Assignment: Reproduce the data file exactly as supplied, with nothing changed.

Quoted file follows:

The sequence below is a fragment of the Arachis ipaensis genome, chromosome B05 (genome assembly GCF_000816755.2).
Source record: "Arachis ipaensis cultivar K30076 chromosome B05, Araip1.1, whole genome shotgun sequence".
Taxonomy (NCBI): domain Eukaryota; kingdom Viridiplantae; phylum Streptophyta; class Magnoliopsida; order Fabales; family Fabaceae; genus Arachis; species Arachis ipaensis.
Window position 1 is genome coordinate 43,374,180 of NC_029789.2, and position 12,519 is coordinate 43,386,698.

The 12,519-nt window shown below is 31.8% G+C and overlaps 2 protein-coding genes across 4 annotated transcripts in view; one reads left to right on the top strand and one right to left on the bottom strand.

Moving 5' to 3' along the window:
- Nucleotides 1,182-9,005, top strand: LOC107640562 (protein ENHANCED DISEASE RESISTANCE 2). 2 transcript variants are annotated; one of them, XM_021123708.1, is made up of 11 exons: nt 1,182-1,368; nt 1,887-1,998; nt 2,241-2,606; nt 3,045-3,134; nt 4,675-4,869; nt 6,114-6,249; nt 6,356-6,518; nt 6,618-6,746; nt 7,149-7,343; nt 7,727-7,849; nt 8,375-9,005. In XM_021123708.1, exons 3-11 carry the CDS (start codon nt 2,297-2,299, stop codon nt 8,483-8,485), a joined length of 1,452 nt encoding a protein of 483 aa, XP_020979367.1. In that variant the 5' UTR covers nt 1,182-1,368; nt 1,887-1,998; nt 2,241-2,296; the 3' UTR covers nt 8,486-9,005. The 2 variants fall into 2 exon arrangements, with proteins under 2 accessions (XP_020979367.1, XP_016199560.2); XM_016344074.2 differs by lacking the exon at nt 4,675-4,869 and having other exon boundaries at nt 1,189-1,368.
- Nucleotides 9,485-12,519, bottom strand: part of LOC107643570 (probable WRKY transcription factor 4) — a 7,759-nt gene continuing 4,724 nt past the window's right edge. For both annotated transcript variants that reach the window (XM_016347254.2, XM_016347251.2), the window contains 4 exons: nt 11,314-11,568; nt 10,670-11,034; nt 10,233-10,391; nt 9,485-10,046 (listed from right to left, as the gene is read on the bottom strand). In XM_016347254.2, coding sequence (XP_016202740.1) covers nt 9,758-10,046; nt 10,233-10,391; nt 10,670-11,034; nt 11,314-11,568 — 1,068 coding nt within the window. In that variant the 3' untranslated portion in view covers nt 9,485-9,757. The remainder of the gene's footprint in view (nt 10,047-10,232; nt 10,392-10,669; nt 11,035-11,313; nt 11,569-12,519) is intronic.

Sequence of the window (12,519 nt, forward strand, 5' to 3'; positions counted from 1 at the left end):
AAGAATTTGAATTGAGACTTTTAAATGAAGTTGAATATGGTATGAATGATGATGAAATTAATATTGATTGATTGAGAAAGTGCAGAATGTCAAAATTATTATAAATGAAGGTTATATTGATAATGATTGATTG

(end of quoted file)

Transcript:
The sequence below is a fragment of the Arachis ipaensis genome, chromosome B05 (genome assembly GCF_000816755.2).
Source record: "Arachis ipaensis cultivar K30076 chromosome B05, Araip1.1, whole genome shotgun sequence".
Taxonomy (NCBI): domain Eukaryota; kingdom Viridiplantae; phylum Streptophyta; class Magnoliopsida; order Fabales; family Fabaceae; genus Arachis; species Arachis ipaensis.
Window position 1 is genome coordinate 43,374,180 of NC_029789.2, and position 12,519 is coordinate 43,386,698.

The 12,519-nt window shown below is 31.8% G+C and overlaps 2 protein-coding genes across 4 annotated transcripts in view; one reads left to right on the top strand and one right to left on the bottom strand.

Moving 5' to 3' along the window:
- Nucleotides 1,182-9,005, top strand: LOC107640562 (protein ENHANCED DISEASE RESISTANCE 2). 2 transcript variants are annotated; one of them, XM_021123708.1, is made up of 11 exons: nt 1,182-1,368; nt 1,887-1,998; nt 2,241-2,606; nt 3,045-3,134; nt 4,675-4,869; nt 6,114-6,249; nt 6,356-6,518; nt 6,618-6,746; nt 7,149-7,343; nt 7,727-7,849; nt 8,375-9,005. In XM_021123708.1, exons 3-11 carry the CDS (start codon nt 2,297-2,299, stop codon nt 8,483-8,485), a joined length of 1,452 nt encoding a protein of 483 aa, XP_020979367.1. In that variant the 5' UTR covers nt 1,182-1,368; nt 1,887-1,998; nt 2,241-2,296; the 3' UTR covers nt 8,486-9,005. The 2 variants fall into 2 exon arrangements, with proteins under 2 accessions (XP_020979367.1, XP_016199560.2); XM_016344074.2 differs by lacking the exon at nt 4,675-4,869 and having other exon boundaries at nt 1,189-1,368.
- Nucleotides 9,485-12,519, bottom strand: part of LOC107643570 (probable WRKY transcription factor 4) — a 7,759-nt gene continuing 4,724 nt past the window's right edge. For both annotated transcript variants that reach the window (XM_016347254.2, XM_016347251.2), the window contains 4 exons: nt 11,314-11,568; nt 10,670-11,034; nt 10,233-10,391; nt 9,485-10,046 (listed from right to left, as the gene is read on the bottom strand). In XM_016347254.2, coding sequence (XP_016202740.1) covers nt 9,758-10,046; nt 10,233-10,391; nt 10,670-11,034; nt 11,314-11,568 — 1,068 coding nt within the window. In that variant the 3' untranslated portion in view covers nt 9,485-9,757. The remainder of the gene's footprint in view (nt 10,047-10,232; nt 10,392-10,669; nt 11,035-11,313; nt 11,569-12,519) is intronic.

Sequence of the window (12,519 nt, forward strand, 5' to 3'; positions counted from 1 at the left end):
AAGAATTTGAATTGAGACTTTTAAATGAAGTTGAATATGGTATGAATGATGATGAAATTAATATTGATTGATTGAGAAAGTGCAGAATGTCAAAATTATTATAAATGAAGGTTATATTGATAATGATTGATTG